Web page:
Green Lantern Corps #6 finishes off the Corps’ first story arc of the new 52 by wrapping up some loose ends and posing some important questions of morality for the titles main characters.
When we last left off, John Stewart and two other Green Lanterns had been captured and are being tortured by the Keepers on their home world of Urak. The Keepers watched over the Green Lantern Corps’ power batteries when they were tucked away in their subspace pockets, but since the Guardians decreed that all Green Lanterns are directly responsible for the whereabouts of their power batteries the Keepers have lost their purpose and their planet has fallen into ruin without the power of the batteries. However, due to their prolonged exposure to the batteries the Keepers are all but immune to the Green Lantern’s power rings.
The Keepers are torturing John Stewart, as well as the other two lanterns, in an effort to obtain the code to Oa’s force field. Their goal is to replace Oa as the center of the galaxy with their own world. John Stewart takes some drastic measures in order to keep the code safe from the Keepers, and even though his actions are justified I have a feeling that the repercussions of his decisions are going to crop up in future issues.
While the Keepers are trying to glean information from the imprisoned Green Lanterns, Guy Gardner is leading his ragtag group of lanterns armed with Earth weapons and a Fear Bomb in order to save John Stewart and the others, while stopping the Keepers from executing their nefarious plan. Because their rings are practically useless against the Keepers they plan on invading the planet the ol’ fashioned way.
Overall, I thought that the issue was solid. The first story arc by Peter Tomasi is very nostalgic of older Green Lantern plots and doesn’t deviate from the tried and true method of introducing a new nemesis, losing the first battle, triumphantly returning as the underdog, and finishing with the Green Lanterns winning the day. The art by Fernando Pasarin is great and remains the series strong point. This issue sports some great splash pages that border on some of the larger spreads found in Blackest Night, Brightest Day, War of the Green Lanterns.
Comparatively, this is the best Green Lantern series of the bunch. The inclusion of a new artist in the core cannon is awful and I had a difficult time finishing last week’s Green Lantern issue, and the Red Lanterns and Green Lantern: New Guardians have potential but have been slow to start.
If you want a Green Lantern run in your subscription list but are having a hard time picking—Green Lantern Corps is the run for you.
it is nice (to me) to hear someone else commenting on terrible artwork. It seems as if a lot of readers are quite satisfied with terrible products as long as they can add another comic to their collection. over the years i’ve had collections disrupted because I couldn’t bring myself to part with hard-earned cash just to maintain.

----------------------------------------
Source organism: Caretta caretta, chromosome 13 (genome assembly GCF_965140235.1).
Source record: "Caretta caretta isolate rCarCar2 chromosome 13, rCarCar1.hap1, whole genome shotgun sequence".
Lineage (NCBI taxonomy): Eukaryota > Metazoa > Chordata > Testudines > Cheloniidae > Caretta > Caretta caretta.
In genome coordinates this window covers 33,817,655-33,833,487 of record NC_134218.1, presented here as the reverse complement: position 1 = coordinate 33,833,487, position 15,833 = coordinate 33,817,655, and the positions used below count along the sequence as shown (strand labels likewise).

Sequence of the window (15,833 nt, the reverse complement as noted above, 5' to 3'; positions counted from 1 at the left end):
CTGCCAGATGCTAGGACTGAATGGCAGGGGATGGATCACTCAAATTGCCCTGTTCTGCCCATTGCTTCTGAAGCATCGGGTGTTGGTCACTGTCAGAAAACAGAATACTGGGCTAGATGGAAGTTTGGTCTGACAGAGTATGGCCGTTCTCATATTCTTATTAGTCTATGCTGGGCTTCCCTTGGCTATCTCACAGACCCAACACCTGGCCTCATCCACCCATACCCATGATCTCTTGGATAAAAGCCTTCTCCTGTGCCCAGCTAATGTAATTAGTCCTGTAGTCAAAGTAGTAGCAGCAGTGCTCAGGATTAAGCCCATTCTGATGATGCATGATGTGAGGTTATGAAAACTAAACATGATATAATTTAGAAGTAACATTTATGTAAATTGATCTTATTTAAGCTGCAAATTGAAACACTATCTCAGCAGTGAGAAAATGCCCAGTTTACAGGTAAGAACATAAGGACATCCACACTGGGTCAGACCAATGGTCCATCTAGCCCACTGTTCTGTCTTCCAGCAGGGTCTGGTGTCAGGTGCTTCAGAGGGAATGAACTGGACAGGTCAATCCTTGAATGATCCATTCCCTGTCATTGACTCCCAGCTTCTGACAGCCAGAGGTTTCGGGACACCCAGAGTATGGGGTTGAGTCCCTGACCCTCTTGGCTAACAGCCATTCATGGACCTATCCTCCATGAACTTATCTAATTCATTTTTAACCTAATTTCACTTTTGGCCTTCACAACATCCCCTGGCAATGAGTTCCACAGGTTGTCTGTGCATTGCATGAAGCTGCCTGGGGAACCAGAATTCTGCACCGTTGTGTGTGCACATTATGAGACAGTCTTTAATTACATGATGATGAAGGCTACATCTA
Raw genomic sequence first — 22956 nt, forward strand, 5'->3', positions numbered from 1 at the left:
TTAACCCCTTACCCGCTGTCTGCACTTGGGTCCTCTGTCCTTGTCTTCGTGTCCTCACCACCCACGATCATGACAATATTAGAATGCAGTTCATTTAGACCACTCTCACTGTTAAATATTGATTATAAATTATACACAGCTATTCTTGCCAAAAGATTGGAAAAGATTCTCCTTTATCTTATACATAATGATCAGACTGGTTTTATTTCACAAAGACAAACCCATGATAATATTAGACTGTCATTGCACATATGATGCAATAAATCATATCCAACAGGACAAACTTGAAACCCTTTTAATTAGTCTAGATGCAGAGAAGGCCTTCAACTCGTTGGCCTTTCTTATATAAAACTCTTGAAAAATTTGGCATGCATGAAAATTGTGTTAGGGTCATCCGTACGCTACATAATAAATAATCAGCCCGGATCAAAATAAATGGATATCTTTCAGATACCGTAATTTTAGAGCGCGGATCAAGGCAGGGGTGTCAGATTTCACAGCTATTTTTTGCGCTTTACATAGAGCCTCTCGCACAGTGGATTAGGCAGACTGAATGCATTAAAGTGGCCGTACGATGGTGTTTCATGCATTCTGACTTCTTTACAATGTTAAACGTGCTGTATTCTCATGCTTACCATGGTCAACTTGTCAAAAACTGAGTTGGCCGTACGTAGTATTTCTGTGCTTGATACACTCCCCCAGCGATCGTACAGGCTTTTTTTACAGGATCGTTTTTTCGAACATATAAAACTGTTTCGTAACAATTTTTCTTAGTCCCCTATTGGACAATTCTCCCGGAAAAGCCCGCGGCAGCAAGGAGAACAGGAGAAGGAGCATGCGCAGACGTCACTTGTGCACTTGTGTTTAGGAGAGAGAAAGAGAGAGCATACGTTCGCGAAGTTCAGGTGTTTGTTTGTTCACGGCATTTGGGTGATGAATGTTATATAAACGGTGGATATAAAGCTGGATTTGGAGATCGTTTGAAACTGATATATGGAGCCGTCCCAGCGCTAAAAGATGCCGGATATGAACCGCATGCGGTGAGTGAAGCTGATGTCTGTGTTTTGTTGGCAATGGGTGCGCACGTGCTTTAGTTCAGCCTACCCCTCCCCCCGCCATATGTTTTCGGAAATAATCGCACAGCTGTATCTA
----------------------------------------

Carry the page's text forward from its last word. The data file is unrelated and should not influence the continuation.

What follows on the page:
If it’s a knock-’em dead storyline I might suck-it up and buy but I try to be strong most times. Just because I can’t draw doesn’t mean I should be satisfied with sub-par artwork; not if I’m buying.
I was aghast last week when the new Green Lantern released. I thought that the characters looked childish and at first I thought that the issue was beginning with a flashback of Hal and Carol. I don’t have a pension for drawing myself, but that does not mean that I’ll be purchasing bad art either.
I found this issue just a bit too chaotic. I think that was purposeful on the part of writer and artist, but I didn’t like it quite as much. I also didn’t quite understand the “fear bomb”. Otherwise, I agree it was a solid issue and that Corps is very close, if not, the best of the GL titles.
As for artwork, I think we have to accept that fill-in art is a necessary evil for books to stay on schedule (which I personally prefer). You have to assume that most of the “best” artists already have gigs. Sometimes this leads to some pretty shabby fill-in art. That said, what I find shabby, others might really like. It’s very subjective. My personal preference, though, is for fill-in artists who are at least similar in style to the regular artist. Swamp Thing has done very well in that regard. Rudy is a great fill-in for Paquette.
I wish Tomasi had gone a little more in depth with the ‘Fear Bomb’ concept either last issue, or this one. It is an interesting premise and if explained right could add some novelty to the GL-verse.
I had a conversation with a Spokane comic book shop owner who said in a perfect world he would love to see an industry-wide cutback of comics (around twenty-percent) and see all of the best artists and writers put together on their flagship franchises. That way the ‘fill-in artist’ predicament in order to reach deadlines would all but be mute, and then the price of comics could be lowered across the board to $1.99. Sales would then be made up by selling in volume.
An interesting idea that they’ll never do, but a pannapictagraphist can hope…
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